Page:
Last week when kids went back to school it would be a fair assumption that they all had nice new school shoes, lunch box, school bag, and most were happy to go off and see their friends again.
But The Smith Family says that 638,000 school children come from disadvantaged backgrounds where new school shoes, lunch box and school bag are seen as luxuries.
And too many times these kids are seen as the ‘poor kid’ who might not have friends to play with at school.
The Smith Family, along with production company The Solid State, have produced Alice and the Giant Emptiness – the first in the ‘One in Ten’ short film series. All stories are drawn from case studies provided by The Smith Family.
It’s an evocative film because even if you aren’t the ‘one in ten’, chances are you knew someone who was.
WHO ARE THE ONE IN TEN?
Today, One in Ten Australian children are living in jobless families, where even life’s basics are hard to come by.
Alice’s story is typical of many of these children who are often isolated, bullied and begin to fall behind at school. The longer these issues persist the further their self belief plummets, taking with it their chances for a better future.
Disadvantaged students are on average 2-3 years behind in reading and maths by the time they are 15 years old. ?The reading gap between the most disadvantaged students and their better off peers is equivalent to almost three years of schooling. ?Year 12 completion rates are significantly lower (58%) for students from disadvantaged backgrounds than for students from high SES backgrounds (77%). Young people from advantaged backgrounds are three times more likely to attend university than students from vulnerable backgrounds.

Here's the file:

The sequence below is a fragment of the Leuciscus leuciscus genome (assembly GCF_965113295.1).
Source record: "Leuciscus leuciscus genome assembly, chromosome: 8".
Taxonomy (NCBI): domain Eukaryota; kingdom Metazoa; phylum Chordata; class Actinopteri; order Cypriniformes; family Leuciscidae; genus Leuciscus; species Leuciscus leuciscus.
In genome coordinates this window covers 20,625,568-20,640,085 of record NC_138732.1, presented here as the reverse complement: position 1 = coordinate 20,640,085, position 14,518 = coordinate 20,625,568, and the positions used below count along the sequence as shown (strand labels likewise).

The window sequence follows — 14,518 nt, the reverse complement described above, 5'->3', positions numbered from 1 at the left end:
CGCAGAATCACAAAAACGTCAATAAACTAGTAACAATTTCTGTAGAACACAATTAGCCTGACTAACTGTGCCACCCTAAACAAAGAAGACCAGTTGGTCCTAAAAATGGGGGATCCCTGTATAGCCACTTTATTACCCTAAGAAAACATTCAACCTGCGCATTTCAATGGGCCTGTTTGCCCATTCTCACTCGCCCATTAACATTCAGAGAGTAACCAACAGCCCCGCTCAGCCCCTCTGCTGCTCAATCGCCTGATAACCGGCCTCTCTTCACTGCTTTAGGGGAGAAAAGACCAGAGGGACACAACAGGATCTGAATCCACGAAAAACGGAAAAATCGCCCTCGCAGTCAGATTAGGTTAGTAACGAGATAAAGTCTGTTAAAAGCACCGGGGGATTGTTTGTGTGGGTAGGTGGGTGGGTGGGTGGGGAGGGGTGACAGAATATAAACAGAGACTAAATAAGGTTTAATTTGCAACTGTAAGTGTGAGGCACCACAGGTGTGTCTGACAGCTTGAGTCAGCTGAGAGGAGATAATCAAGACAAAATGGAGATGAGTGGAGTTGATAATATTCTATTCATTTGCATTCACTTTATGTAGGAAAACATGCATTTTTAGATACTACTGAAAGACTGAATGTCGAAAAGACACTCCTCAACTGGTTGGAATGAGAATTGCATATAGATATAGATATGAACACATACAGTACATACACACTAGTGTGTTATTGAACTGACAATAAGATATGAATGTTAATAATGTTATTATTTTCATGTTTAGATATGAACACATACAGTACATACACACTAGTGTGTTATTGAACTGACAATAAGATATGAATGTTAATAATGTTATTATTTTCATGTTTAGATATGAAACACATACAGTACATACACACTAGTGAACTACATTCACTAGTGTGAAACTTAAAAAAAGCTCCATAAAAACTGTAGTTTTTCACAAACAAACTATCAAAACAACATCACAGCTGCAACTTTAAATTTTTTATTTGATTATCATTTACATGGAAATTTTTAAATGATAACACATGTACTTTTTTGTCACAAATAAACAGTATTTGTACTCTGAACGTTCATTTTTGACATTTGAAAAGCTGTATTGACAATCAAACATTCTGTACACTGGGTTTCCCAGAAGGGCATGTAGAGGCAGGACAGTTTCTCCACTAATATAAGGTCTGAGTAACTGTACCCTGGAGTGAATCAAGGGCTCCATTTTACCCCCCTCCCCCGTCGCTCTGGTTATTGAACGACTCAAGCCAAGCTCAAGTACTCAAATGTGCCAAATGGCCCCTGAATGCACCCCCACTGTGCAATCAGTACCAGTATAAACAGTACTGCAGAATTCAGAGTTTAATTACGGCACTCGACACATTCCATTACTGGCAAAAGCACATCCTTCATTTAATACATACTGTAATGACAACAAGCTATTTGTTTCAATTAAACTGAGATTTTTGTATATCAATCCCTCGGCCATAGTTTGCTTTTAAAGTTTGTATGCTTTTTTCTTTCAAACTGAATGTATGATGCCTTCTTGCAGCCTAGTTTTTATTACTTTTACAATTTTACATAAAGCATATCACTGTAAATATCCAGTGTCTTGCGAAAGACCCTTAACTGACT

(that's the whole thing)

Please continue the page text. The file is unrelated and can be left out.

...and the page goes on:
WHAT CAN YOU DO?
Go to the Tales of the One in Ten website – www.talesoftheoneinten.com.au to learn more about this series. Follow the links to donate to The Smith Family or perhaps to buy the song “Find the Light” featured in the film.
Share the short film, Alice and the Giant Emptiness, around all your social media networks.
And if you are a parent, talk to your kids about helping those who need our help. Perhaps there is someone at school who is a little bit like Alice. Let’s teach our kids to share what they have. Maybe lend some coloured pencils in class or something.